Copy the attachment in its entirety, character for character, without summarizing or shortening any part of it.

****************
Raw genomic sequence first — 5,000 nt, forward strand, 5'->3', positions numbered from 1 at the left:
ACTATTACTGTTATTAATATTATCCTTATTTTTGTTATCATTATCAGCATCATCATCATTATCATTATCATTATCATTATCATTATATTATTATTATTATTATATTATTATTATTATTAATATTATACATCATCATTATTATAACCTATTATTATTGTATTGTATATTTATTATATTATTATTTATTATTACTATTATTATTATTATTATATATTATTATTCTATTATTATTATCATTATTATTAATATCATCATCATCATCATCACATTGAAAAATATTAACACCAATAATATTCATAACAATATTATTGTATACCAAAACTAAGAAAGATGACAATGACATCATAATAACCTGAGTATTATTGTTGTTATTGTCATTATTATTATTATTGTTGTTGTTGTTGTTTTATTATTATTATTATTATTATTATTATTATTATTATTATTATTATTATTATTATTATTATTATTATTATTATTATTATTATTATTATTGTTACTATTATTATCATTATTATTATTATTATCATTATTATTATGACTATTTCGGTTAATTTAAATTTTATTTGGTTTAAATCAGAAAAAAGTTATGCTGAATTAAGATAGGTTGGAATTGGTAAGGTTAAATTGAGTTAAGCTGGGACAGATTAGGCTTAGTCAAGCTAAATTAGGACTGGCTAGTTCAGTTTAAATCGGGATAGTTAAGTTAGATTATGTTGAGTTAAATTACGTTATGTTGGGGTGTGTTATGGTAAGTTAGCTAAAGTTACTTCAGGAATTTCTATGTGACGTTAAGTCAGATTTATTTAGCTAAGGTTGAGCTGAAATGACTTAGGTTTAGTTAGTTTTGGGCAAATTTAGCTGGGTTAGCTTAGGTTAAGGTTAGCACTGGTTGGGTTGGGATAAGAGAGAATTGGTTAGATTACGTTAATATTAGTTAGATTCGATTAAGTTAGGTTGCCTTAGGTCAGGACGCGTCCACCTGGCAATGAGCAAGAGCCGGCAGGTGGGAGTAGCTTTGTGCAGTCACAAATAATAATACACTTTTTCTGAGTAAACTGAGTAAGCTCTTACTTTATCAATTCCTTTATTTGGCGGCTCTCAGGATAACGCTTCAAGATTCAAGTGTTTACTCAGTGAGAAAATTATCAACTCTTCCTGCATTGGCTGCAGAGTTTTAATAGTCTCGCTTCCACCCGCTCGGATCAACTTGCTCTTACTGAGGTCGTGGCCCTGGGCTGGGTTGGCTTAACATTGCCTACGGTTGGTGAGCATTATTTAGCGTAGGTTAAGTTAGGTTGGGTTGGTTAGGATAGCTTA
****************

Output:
Raw genomic sequence first — 5,000 nt, forward strand, 5'->3', positions numbered from 1 at the left:
ACTATTACTGTTATTAATATTATCCTTATTTTTGTTATCATTATCAGCATCATCATCATTATCATTATCATTATCATTATCATTATATTATTATTATTATTATATTATTATTATTATTAATATTATACATCATCATTATTATAACCTATTATTATTGTATTGTATATTTATTATATTATTATTTATTATTACTATTATTATTATTATTATATATTATTATTCTATTATTATTATCATTATTATTAATATCATCATCATCATCATCACATTGAAAAATATTAACACCAATAATATTCATAACAATATTATTGTATACCAAAACTAAGAAAGATGACAATGACATCATAATAACCTGAGTATTATTGTTGTTATTGTCATTATTATTATTATTGTTGTTGTTGTTGTTTTATTATTATTATTATTATTATTATTATTATTATTATTATTATTATTATTATTATTATTATTATTATTATTATTATTATTATTATTATTGTTACTATTATTATCATTATTATTATTATTATCATTATTATTATGACTATTTCGGTTAATTTAAATTTTATTTGGTTTAAATCAGAAAAAAGTTATGCTGAATTAAGATAGGTTGGAATTGGTAAGGTTAAATTGAGTTAAGCTGGGACAGATTAGGCTTAGTCAAGCTAAATTAGGACTGGCTAGTTCAGTTTAAATCGGGATAGTTAAGTTAGATTATGTTGAGTTAAATTACGTTATGTTGGGGTGTGTTATGGTAAGTTAGCTAAAGTTACTTCAGGAATTTCTATGTGACGTTAAGTCAGATTTATTTAGCTAAGGTTGAGCTGAAATGACTTAGGTTTAGTTAGTTTTGGGCAAATTTAGCTGGGTTAGCTTAGGTTAAGGTTAGCACTGGTTGGGTTGGGATAAGAGAGAATTGGTTAGATTACGTTAATATTAGTTAGATTCGATTAAGTTAGGTTGCCTTAGGTCAGGACGCGTCCACCTGGCAATGAGCAAGAGCCGGCAGGTGGGAGTAGCTTTGTGCAGTCACAAATAATAATACACTTTTTCTGAGTAAACTGAGTAAGCTCTTACTTTATCAATTCCTTTATTTGGCGGCTCTCAGGATAACGCTTCAAGATTCAAGTGTTTACTCAGTGAGAAAATTATCAACTCTTCCTGCATTGGCTGCAGAGTTTTAATAGTCTCGCTTCCACCCGCTCGGATCAACTTGCTCTTACTGAGGTCGTGGCCCTGGGCTGGGTTGGCTTAACATTGCCTACGGTTGGTGAGCATTATTTAGCGTAGGTTAAGTTAGGTTGGGTTGGTTAGGATAGCTTA